LINGFIELD, SURREY, ENGLAND
When 13-year-old Aaron Glover heard in his Bristol England Southmead Ward that a statue of Moroni was being placed on the spire of the London England Temple on Monday, Dec. 15, he "had a warm feeling," and he just knew he "had to be there." His mother got him excused from school, but how he was going to travel the 150 miles to the temple was unresolved.
Bob Horton, also of Southmead, had decided to go to the temple to film this "once in a lifetime event" for his grandchildren, and he invited fellow ward member Paul Webster, who suggested they invite the young deacon Aaron. They did not know of his desire to attend.
The three stood and watched under gray, threatening skies with 150 others while a helicopter flew in from Buckinghamshire, 58 miles away, to lift the 8-foot, gold-leaf covered statue to the top of the 50-year-old temple. Scaffolding — erected earlier — made it possible for construction workers to access the top of the 180-foot spire and secure the statue.
The event briefly stopped traffic on the busy A22, which passes the temple, and onlookers got out of their cars to peer through the temple gates.
Elder Braden Howard, a missionary in the England London South Mission, said, "The figure spun around and around with his trumpet in hand as it made its way to the top as if to say, 'I am here.' We loved it."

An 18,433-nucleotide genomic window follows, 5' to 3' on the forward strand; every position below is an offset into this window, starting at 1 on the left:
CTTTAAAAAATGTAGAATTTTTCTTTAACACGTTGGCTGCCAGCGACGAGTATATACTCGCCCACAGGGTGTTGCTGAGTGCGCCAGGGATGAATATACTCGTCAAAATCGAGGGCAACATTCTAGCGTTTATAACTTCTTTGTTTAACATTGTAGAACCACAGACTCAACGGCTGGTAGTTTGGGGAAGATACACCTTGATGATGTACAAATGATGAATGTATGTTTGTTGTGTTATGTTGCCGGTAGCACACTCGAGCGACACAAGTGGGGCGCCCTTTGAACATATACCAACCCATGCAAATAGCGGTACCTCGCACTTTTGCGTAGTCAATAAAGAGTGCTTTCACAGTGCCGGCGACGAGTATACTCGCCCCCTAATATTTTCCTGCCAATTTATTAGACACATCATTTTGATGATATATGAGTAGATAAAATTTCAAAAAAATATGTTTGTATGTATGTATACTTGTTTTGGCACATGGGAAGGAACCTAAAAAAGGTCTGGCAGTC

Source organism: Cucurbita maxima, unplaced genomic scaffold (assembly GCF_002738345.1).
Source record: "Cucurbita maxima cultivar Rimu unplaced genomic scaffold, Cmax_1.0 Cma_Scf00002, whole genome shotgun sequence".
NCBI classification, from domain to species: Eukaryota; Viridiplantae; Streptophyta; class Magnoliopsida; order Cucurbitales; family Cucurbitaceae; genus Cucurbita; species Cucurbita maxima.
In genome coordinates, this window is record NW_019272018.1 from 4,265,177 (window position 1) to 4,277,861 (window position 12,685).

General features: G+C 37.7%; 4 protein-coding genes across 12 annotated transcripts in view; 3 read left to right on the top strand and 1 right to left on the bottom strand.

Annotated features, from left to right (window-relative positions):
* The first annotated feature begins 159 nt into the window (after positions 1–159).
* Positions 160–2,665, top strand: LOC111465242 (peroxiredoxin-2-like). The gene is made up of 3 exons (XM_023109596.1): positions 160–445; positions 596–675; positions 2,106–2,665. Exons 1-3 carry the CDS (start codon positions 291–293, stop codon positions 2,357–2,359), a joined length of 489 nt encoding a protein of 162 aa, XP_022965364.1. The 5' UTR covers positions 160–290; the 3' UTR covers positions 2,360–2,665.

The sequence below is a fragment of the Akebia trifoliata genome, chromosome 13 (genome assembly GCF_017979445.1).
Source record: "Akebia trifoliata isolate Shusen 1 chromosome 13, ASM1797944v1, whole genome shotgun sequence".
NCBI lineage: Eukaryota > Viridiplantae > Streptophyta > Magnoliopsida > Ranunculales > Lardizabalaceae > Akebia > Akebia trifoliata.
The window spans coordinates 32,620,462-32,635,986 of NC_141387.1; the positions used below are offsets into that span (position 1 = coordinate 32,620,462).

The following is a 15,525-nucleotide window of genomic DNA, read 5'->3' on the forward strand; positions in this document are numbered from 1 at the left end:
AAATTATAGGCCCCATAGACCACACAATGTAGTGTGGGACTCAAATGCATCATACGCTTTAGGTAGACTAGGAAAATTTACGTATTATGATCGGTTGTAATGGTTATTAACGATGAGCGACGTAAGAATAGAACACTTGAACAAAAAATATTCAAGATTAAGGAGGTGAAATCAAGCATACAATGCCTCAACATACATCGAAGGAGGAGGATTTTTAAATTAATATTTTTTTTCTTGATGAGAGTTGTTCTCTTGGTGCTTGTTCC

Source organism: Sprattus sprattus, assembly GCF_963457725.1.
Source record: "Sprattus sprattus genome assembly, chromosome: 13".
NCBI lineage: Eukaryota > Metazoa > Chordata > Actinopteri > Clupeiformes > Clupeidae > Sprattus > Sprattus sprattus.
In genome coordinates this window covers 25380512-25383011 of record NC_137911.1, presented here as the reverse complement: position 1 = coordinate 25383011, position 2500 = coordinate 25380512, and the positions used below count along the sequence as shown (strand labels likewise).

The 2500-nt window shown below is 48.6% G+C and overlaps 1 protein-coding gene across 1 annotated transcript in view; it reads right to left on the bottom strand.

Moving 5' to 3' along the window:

"Talk about dreams coming true," said David Scarlet of the East Grinstead Ward, Crawley England Stake. "The whole of my Church life has been miracles coming true, and this is one of them."
The placing of Moroni was the conclusion of the Jubilee Celebration of the London Temple, first dedicated in 1958 by President David O. McKay and rededicated in 1993 by President Gordon B. Hinckley. Included in the Jubilee project have been restoring the Manor House and the visitors center, adding new mission offices to the temple site and renovating the accommodation center for temple patrons.
It joins Latter-day Saint temples around the world — Tokyo, Sao Paulo, Bern, and Freiberg — which have in recent years added this familiar figure to the temple, fulfilling in some ways the Apostle John's record, "I saw another angel fly in the midst of heaven."
Indeed it did fly. The helicopter picked up the fiberglass statue and flew to the nearby spire. The six-foot solid wooden tip of the copper-plated spire was removed for the new addition. The rest of the spire is wood frame with copper cladding.
"Finally, the temple will be completed," Rowland Elvidge, former London England Temple president, said as he stood on the soggy grass watching the installation. Brother Elvidge had instigated the plan to have an angel Moroni placed on the temple and steered the effort for the local council approvals.
"This effort brings the London Temple into the family of temples," said Michael Fagg, current president of the London Temple.
Usually an Angel Moroni is placed atop a temple by a large crane, explained Carl Champagnie, who directed the several construction projects at the temple site. But reaching the top of the spire required an 80-ton crane, and the weight might have damaged the property. An added bonus was that using a helicopter cost a fraction of using a crane. The construction team, dressed in their work clothes, wore white gloves to protect the fragile gold leaf exterior of the statue.
"We've worked on Buckingham Palace and many cathedrals," explained Bob Bolton, construction manager of Stone West, "but this is the first time we have worked with an angel."